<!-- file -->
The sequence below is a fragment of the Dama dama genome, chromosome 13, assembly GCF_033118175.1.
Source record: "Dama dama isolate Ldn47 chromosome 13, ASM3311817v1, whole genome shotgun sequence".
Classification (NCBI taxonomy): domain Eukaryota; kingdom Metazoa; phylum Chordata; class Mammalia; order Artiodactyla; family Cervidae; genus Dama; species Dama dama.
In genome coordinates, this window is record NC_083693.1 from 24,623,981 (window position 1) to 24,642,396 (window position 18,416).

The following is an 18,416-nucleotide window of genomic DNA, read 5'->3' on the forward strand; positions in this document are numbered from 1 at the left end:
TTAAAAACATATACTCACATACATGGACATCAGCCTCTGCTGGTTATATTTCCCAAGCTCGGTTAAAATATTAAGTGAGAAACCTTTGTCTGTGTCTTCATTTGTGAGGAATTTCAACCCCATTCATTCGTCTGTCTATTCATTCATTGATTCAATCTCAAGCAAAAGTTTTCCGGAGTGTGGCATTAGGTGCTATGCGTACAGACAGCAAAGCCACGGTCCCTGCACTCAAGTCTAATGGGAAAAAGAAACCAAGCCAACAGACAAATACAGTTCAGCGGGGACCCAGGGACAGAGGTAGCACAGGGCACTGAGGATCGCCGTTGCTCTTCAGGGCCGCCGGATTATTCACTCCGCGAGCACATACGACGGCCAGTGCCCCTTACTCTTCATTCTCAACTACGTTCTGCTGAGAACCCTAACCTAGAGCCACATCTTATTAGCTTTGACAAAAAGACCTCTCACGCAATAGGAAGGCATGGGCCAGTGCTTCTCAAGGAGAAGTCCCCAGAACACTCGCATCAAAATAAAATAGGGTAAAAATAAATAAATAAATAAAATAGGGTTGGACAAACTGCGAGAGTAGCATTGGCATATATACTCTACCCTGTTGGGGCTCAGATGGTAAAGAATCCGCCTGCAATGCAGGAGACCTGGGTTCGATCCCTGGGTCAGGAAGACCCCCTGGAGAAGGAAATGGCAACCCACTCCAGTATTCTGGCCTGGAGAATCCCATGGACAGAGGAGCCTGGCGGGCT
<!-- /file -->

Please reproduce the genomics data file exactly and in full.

The sequence below is a fragment of the Dama dama genome, chromosome 13, assembly GCF_033118175.1.
Source record: "Dama dama isolate Ldn47 chromosome 13, ASM3311817v1, whole genome shotgun sequence".
Classification (NCBI taxonomy): domain Eukaryota; kingdom Metazoa; phylum Chordata; class Mammalia; order Artiodactyla; family Cervidae; genus Dama; species Dama dama.
In genome coordinates, this window is record NC_083693.1 from 24,623,981 (window position 1) to 24,642,396 (window position 18,416).

The following is an 18,416-nucleotide window of genomic DNA, read 5'->3' on the forward strand; positions in this document are numbered from 1 at the left end:
TTAAAAACATATACTCACATACATGGACATCAGCCTCTGCTGGTTATATTTCCCAAGCTCGGTTAAAATATTAAGTGAGAAACCTTTGTCTGTGTCTTCATTTGTGAGGAATTTCAACCCCATTCATTCGTCTGTCTATTCATTCATTGATTCAATCTCAAGCAAAAGTTTTCCGGAGTGTGGCATTAGGTGCTATGCGTACAGACAGCAAAGCCACGGTCCCTGCACTCAAGTCTAATGGGAAAAAGAAACCAAGCCAACAGACAAATACAGTTCAGCGGGGACCCAGGGACAGAGGTAGCACAGGGCACTGAGGATCGCCGTTGCTCTTCAGGGCCGCCGGATTATTCACTCCGCGAGCACATACGACGGCCAGTGCCCCTTACTCTTCATTCTCAACTACGTTCTGCTGAGAACCCTAACCTAGAGCCACATCTTATTAGCTTTGACAAAAAGACCTCTCACGCAATAGGAAGGCATGGGCCAGTGCTTCTCAAGGAGAAGTCCCCAGAACACTCGCATCAAAATAAAATAGGGTAAAAATAAATAAATAAATAAAATAGGGTTGGACAAACTGCGAGAGTAGCATTGGCATATATACTCTACCCTGTTGGGGCTCAGATGGTAAAGAATCCGCCTGCAATGCAGGAGACCTGGGTTCGATCCCTGGGTCAGGAAGACCCCCTGGAGAAGGAAATGGCAACCCACTCCAGTATTCTGGCCTGGAGAATCCCATGGACAGAGGAGCCTGGCGGGCT